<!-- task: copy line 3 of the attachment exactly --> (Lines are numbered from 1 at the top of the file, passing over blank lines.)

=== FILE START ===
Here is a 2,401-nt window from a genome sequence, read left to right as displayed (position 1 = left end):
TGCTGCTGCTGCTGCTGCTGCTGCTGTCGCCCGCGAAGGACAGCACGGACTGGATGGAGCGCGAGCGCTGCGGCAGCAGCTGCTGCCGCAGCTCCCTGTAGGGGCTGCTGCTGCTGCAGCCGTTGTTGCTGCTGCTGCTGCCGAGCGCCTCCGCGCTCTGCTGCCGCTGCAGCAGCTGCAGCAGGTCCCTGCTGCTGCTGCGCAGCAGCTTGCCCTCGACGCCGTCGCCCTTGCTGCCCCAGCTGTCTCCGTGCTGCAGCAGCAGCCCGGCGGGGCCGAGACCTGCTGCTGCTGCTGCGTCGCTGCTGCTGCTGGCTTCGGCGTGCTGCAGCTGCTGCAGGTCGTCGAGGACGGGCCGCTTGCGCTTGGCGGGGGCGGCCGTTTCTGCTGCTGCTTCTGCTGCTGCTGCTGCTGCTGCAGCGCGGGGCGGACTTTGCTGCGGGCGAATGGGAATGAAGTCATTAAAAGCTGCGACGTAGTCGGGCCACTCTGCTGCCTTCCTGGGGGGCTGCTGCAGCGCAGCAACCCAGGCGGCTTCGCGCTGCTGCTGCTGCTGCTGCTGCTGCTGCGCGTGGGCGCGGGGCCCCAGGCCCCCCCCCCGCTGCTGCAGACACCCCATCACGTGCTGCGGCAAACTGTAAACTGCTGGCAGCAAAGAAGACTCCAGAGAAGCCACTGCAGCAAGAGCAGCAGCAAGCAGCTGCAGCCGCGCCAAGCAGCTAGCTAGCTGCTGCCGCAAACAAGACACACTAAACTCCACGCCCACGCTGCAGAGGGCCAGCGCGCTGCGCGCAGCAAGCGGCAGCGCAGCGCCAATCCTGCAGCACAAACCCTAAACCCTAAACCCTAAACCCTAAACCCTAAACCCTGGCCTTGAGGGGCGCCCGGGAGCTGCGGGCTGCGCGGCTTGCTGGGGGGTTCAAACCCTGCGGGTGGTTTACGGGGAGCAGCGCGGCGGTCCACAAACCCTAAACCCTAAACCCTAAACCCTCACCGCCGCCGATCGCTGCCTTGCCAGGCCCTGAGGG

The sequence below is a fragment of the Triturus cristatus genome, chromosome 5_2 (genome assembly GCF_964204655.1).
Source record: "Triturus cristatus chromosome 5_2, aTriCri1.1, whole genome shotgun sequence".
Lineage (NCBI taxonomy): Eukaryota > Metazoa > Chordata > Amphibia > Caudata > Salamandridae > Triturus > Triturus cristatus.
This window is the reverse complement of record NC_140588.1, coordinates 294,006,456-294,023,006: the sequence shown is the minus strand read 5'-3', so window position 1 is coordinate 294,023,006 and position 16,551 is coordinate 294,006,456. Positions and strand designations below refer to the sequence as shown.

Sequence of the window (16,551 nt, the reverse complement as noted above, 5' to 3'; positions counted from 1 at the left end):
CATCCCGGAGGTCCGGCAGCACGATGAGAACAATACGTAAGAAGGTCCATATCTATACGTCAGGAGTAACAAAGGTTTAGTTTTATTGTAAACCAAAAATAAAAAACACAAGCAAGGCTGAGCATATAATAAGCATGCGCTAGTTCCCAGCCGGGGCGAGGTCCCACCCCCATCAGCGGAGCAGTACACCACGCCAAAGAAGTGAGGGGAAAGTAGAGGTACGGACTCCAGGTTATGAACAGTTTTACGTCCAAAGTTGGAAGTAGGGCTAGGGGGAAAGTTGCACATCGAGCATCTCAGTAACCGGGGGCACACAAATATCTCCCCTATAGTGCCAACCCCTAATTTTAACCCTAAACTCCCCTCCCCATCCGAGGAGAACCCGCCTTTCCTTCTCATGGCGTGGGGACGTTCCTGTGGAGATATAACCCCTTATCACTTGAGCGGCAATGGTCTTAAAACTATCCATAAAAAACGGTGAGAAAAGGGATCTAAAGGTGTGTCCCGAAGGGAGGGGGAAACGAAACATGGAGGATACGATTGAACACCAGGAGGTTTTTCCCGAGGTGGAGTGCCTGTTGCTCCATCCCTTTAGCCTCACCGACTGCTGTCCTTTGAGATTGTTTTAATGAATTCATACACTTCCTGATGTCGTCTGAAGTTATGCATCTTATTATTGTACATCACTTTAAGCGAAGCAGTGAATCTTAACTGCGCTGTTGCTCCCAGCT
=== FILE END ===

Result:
The sequence below is a fragment of the Triturus cristatus genome, chromosome 5_2 (genome assembly GCF_964204655.1).